So, as your feeds fill up with ideas you may or may not agree with, I encourage you to be grateful a space exists where people actually speak their minds. Maybe eventually it will make people brave enough to start having important discussions in real life too. And, if nothing else, at least it shows us where the people in our lives stand, whether it be on the left or the right, or in a space of wanting to say nothing.

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You Like Me, I’ll Like You Back!

Shameless plug time– like me on my writing Facebook page and I’ll return the favor wherever you direct me.  Gearing up to send out my queries in the next couple months, I am reminded of a conversation I had with David Henry Sterry of the Book Doctors.  He underlined the importance of developing a writing platform before contacting agents and a Facebook page was one of his biggest recommendations.  So, if you don’t have one, get one, and I’ll like you too!

Thanks and Happy Sunday.

Sharing is caring! (Pretty please…)

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Life Beyond the Computer Screen

Yesterday, I took a break from blogging, my first since summer vacation started.  After reading “iCrazy” in Newsweek while lying on Tunnels Beach, one of the most beautiful beaches in the world, I realized I have become too dependent on the public approval fed through Facebook and WordPress, the notifications popping up in little dopamine doses on my smart phone.

While I rationalize that blogging is at least part of my mission in establishing myself as a writer, the reality is that it has also become part of my greater addiction to the internet.  The number of likes and new follows either negatively or positively affects my mood after posting, (not to mention the compulsive checking of my inbox for feedback).  My solution, forced breaks, turned off email notifications, and only checking my blog when I post new material.

In just 48 hours of silence, I’ve already noticed that not receiving email notifications to my phone has made a huge difference.  Not knowing what activity I am receiving is better than the high or low of immediate reinforcement.  I no longer have the urge to pick up my phone every two minutes.  In fact, I left my phone off all day today and yesterday, save for checking for voicemails and text messages once in the morning and once in the evening.

Taking a day off blogging was also nicer than I thought, as I resisted the urge to complete my daily ritual.  That’s the thing, even on vacation, I derive satisfaction from the exercise of blogging, I am just trying to move away from it being an obsession.  So far, giving myself a little space is making it feel a lot less compulsive.  Best of all, a break made me hyper-aware of how often I think about being online or checking my inbox.  It was more often than I like to admit.  However, the more time I let pass, the less often I had the urge.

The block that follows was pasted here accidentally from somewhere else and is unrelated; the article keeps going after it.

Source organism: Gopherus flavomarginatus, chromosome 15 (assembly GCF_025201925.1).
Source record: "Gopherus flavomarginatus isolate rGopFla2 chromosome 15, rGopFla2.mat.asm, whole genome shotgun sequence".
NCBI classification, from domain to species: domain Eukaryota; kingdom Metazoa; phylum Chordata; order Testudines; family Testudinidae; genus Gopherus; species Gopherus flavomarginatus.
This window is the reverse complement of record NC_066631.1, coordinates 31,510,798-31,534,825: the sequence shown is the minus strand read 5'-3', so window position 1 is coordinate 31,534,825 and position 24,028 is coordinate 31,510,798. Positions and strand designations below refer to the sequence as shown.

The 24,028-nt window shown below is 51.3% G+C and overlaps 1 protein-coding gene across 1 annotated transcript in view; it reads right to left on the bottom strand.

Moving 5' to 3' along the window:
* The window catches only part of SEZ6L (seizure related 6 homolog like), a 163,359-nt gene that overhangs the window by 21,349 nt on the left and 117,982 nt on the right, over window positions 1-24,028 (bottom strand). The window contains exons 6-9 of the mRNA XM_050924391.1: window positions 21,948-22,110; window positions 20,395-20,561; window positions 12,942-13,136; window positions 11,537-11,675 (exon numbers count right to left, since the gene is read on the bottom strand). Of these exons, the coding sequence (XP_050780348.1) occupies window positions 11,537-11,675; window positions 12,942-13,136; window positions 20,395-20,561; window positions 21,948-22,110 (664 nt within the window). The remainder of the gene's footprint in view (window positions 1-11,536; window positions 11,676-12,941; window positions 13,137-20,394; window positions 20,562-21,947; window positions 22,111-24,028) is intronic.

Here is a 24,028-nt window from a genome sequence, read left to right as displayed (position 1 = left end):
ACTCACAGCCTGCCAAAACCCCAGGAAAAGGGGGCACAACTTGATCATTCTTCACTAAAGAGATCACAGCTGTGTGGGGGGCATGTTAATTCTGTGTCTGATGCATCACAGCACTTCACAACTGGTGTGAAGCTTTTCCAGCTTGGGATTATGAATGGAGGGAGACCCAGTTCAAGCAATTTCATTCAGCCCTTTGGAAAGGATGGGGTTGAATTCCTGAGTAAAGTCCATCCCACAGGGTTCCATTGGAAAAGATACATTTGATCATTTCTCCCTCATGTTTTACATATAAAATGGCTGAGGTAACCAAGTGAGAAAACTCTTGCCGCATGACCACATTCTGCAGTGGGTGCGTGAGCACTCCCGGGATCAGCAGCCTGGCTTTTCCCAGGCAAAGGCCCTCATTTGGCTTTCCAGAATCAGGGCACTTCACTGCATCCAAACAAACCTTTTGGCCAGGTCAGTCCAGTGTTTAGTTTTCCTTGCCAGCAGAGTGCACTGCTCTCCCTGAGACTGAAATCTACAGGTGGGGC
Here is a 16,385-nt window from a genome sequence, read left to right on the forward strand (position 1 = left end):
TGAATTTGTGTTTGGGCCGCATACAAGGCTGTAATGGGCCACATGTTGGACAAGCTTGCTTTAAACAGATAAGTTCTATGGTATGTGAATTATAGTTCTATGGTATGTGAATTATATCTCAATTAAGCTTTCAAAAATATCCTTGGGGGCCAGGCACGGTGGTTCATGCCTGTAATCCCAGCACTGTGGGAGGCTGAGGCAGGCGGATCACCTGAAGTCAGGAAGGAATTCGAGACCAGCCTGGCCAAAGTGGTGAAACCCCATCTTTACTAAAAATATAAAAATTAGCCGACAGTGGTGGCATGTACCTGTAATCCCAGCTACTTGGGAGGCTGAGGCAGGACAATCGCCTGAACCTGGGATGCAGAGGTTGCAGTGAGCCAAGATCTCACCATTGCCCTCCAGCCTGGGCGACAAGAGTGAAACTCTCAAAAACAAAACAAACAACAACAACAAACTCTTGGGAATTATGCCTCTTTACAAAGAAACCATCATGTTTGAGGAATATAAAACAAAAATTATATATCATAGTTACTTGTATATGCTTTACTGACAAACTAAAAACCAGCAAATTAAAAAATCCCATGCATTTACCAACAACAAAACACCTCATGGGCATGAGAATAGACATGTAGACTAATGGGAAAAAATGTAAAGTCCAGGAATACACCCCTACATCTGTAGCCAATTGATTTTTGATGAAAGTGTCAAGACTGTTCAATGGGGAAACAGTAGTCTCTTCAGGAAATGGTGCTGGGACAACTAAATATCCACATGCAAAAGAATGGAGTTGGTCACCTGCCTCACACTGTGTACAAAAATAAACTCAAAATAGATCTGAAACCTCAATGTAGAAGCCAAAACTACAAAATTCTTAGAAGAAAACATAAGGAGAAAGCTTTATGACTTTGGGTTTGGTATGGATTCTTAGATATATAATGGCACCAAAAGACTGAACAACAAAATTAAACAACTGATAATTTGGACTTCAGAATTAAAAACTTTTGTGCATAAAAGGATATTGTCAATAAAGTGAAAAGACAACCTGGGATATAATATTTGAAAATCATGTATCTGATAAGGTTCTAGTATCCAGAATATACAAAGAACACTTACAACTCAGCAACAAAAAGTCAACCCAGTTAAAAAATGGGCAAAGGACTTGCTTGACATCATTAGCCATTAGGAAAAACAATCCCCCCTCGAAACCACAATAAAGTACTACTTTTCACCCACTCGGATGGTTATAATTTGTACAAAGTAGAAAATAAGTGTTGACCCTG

The important life reminder– I value time spent disconnected.  A big motivation in becoming a teacher was creating a life where I was not connected to a computer for work all day.  I have to remind myself this as I dive head first into the world of writing, an evolving world shrouded in technology.  If any of this resonates with you, I recommend reading the article linked above, although I’m not suggesting that it is a problem for everyone.

A few pictures below to remind you how beautiful life can be beyond the computer screen.  I look forward to reconnecting with you all next time I post!

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Little Blog Renovations

I know I shared the same young literary agent’s blog last week, but she has some more great advice today about making sure you’ve covered your bases with linking social media on your site.  Amanda points out that everything should occur above the page break, which can be a little tricky if you’ve selected a WordPress template that will only allow widgets in the footer, (like me!).

My solution was a quick fix– I just created some new pages (or tabs) for contact, follow, Expecting Happiness, and my own little favorite, be brave.  Had to share because I know many of you are also aspiring writers trying to get your foot in the door with agents.  Amanda’s Thursday blog updates are always great!